Oftentimes, the media may portray suicidal behavior or language which can potentially influence people to act on these suicidal tendencies. Such examples may include news reports of actual suicides that have occurred, television shows and films that reenact suicides or such behavior, suicidal readings, etcetera. Although this may affect all ages, younger individuals are more commonly impacted or influenced by this. An additional problem that the media fails to include regarding suicide is that they often extenuate the causes leading up to suicide. The main cause of suicide, mental illness, is the most untouched subject in the media. This is a vital issue that raised the discussion of how to fix it. There lies the proposal to present guidelines for media that restrict what can be produced about suicide. Suggestions include refraining from disposing any dramatic displays of suicide, as well as promoting facts and emphasizing suicide’s main cause: mental health. Some concerns from the media regarding such ideas include a possible violation of freedom of speech, which is something to take into consideration. The most desirable approach to ensuring proper suicide prevention on social media would be to adequately train people with media professions about what to and what not to publish regarding this topic.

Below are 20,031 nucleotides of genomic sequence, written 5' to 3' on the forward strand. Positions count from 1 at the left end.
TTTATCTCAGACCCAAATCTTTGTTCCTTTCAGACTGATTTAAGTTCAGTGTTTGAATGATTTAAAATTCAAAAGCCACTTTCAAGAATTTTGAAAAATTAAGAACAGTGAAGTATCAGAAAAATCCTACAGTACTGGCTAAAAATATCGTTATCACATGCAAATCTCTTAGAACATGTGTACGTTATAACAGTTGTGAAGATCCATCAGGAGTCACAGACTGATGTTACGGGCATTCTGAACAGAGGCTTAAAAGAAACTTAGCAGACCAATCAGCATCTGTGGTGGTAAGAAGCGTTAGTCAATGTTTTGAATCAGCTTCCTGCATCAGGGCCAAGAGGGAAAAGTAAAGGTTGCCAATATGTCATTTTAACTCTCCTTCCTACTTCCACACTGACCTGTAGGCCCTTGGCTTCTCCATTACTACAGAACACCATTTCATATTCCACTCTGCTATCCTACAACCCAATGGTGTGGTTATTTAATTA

Impact of pro-suicidal sites, message boards, chat rooms and forums[edit]

Social media platforms, such as chat rooms, blogging sites (e.g., Tumblr, Reddit), video sites (e.g., YouTube), social networking sites (e.g., Facebook, Instagram, MySpace, Twitter, Google+), as well as e-mail, text messaging, and video chat, have transformed traditional methods of communication by allowing the instantaneous and interactive sharing of information created and controlled by individuals, groups, organizations, and governments.[10] As of the third quarter of 2015, Facebook had 1.55 billion monthly active users.[11] An immense quantity of information on the topic of suicide is available on the Internet and via social media. The information available on social media on the topic of suicide can influence suicidal behavior, both negatively and positively.

The social cognitive theory plays a vital role in suicide attempts influenced through social media. This theory is demonstrated when one is influenced by what they see through various processes that form into modeled behaviors. This can be shown when people post their suicide attempts online or promote suicidal behavior in general.